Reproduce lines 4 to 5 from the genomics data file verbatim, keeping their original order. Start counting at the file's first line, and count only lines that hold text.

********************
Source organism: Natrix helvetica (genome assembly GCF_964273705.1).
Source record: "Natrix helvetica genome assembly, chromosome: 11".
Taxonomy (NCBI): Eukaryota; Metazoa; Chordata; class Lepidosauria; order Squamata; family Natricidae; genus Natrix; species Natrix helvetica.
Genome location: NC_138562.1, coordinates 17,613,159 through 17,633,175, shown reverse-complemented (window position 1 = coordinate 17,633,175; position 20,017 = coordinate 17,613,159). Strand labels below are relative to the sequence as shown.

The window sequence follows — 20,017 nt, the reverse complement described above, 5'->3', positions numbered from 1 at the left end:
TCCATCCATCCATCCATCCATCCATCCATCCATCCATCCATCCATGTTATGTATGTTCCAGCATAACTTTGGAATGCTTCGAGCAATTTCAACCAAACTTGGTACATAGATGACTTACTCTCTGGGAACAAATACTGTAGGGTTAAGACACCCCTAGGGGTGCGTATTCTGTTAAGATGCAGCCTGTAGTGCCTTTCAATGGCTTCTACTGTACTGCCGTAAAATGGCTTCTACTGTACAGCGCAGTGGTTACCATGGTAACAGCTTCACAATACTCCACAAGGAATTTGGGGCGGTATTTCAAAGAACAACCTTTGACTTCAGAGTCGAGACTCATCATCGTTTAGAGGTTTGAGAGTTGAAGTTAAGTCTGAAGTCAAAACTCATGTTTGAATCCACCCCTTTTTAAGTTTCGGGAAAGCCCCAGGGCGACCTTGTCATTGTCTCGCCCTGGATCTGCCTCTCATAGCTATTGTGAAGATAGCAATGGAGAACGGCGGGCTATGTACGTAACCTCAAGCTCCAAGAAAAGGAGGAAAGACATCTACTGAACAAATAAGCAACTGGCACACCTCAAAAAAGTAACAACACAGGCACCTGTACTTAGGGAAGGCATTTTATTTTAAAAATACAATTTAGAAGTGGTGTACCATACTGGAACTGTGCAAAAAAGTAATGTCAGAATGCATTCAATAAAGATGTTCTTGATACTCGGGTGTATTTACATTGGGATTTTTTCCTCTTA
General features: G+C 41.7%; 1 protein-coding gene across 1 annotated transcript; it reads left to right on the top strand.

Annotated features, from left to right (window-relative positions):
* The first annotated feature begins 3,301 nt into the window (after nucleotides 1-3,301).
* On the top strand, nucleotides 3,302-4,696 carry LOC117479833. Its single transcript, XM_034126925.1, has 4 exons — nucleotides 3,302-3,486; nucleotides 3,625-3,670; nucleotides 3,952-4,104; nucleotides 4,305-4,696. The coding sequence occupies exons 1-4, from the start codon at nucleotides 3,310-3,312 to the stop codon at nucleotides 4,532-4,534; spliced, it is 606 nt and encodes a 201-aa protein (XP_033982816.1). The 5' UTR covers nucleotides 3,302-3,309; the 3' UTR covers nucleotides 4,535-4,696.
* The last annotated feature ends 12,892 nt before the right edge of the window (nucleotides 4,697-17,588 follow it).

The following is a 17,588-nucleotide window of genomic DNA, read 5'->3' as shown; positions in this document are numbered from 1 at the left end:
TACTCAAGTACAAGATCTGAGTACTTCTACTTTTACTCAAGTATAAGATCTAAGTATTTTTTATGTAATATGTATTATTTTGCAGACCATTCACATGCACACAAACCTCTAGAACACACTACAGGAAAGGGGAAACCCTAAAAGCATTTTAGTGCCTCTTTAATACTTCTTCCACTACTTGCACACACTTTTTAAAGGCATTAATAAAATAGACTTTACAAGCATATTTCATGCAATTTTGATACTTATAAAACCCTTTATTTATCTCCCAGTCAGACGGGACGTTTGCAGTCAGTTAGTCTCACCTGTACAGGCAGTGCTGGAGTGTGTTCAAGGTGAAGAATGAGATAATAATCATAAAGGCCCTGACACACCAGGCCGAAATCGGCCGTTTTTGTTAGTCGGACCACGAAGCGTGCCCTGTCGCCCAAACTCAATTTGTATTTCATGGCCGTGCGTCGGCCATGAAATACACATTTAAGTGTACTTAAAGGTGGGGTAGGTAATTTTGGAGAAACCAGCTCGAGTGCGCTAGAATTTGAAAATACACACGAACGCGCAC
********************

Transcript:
Genome location: NC_138562.1, coordinates 17,613,159 through 17,633,175, shown reverse-complemented (window position 1 = coordinate 17,633,175; position 20,017 = coordinate 17,613,159). Strand labels below are relative to the sequence as shown.

The window sequence follows — 20,017 nt, the reverse complement described above, 5'->3', positions numbered from 1 at the left end: